CleanTechnica Readers Vote With Tesla On Moral Right To Share Driver Data

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People don’t like to be the reason something bad happens. They lose even more interest if it’s something really bad, perhaps even criminally bad.

With that in mind, it’s no surprise that some drivers have tried to blame their accidents on Tesla Autopilot. There were a couple of incidents (maybe more) where people seemed to accidentally hit “drive” instead of “reverse” or “brake,” then took out part of a wall and crashed their Tesla as a result … and then blamed the whole thing on Autopilot.

Apparently, they were either genuinely confused by what happened or didn’t know Tesla was constantly tracking their car.

In the cases I read about, Tesla put out statements that Autopilot was not engaged and these accidents happened due to driver error. Tesla seemed to avert PR disaster with its quick response … and its decision to share information about individual drivers’ vehicles.

The question that has been raised on several occasions is whether Tesla has the moral right to share individual driver data with the media. So, we decided to poll our readers about this.

  • In the majority, 52% of readers who responded went with the enthusiastic “Of course!” option, agreeing that Tesla has the moral right and perhaps even responsibility to share individual driver data in such situations.
  • Another 14% agreed, but less enthusiastically, choosing the second option — “I think so, but check with me again tomorrow…”
  • 5% were in a totally ambivalent mood, choosing “Meh.”
  • Another 7% went with the morally cautious but slightly uncertain “Probably not, but I’m no expert on privacy morals.”
  • And a full 22% felt strongly that Tesla was in the wrong — “Heck no!”

I didn’t have preconceived notions for how the survey would turn out. Privacy is something I think I’m generally atypical about, being an extremely open human being.

That said, it’s not too surprising that the majority would side with Tesla on this, particularly since it may be a matter of corporate survival to be able to defend itself against untrue allegations in the media.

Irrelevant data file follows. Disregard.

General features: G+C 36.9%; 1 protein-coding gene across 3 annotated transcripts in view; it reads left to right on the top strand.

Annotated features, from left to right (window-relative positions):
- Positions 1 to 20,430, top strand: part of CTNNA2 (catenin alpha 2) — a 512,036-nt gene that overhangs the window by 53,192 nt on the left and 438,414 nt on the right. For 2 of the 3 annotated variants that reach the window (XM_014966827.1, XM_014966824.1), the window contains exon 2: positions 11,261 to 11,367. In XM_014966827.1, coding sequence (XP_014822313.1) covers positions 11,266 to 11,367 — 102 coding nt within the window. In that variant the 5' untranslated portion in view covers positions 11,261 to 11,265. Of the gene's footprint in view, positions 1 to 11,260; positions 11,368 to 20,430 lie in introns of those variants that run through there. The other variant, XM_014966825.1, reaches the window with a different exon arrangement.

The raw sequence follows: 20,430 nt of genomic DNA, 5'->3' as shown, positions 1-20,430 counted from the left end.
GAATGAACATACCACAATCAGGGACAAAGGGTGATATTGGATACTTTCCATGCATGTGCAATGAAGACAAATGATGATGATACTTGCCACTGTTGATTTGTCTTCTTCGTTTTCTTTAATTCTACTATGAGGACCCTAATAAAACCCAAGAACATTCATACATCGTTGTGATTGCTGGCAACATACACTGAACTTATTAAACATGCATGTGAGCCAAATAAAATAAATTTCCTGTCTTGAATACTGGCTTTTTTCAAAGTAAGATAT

Though, the result was clearly no blowout, and I think the debate about this is destined to continue since so many people feel so strongly about the matter of data privacy (and driver data privacy as a subset of that).

Anyhow, that’s all just about the morals of the matter — the law seems to be on Tesla’s side either way.

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Zachary Shahan

Zach is tryin' to help society help itself one word at a time. He spends most of his time here on CleanTechnica as its director, chief editor, and CEO. Zach is recognized globally as an electric vehicle, solar energy, and energy storage expert. He has presented about cleantech at conferences in India, the UAE, Ukraine, Poland, Germany, the Netherlands, the USA, Canada, and Curaçao. Zach has long-term investments in Tesla [TSLA], NIO [NIO], Xpeng [XPEV], Ford [F], ChargePoint [CHPT], Amazon [AMZN], Piedmont Lithium [PLL], Lithium Americas [LAC], Albemarle Corporation [ALB], Nouveau Monde Graphite [NMGRF], Talon Metals [TLOFF], Arclight Clean Transition Corp [ACTC], and Starbucks [SBUX]. But he does not offer (explicitly or implicitly) investment advice of any sort.

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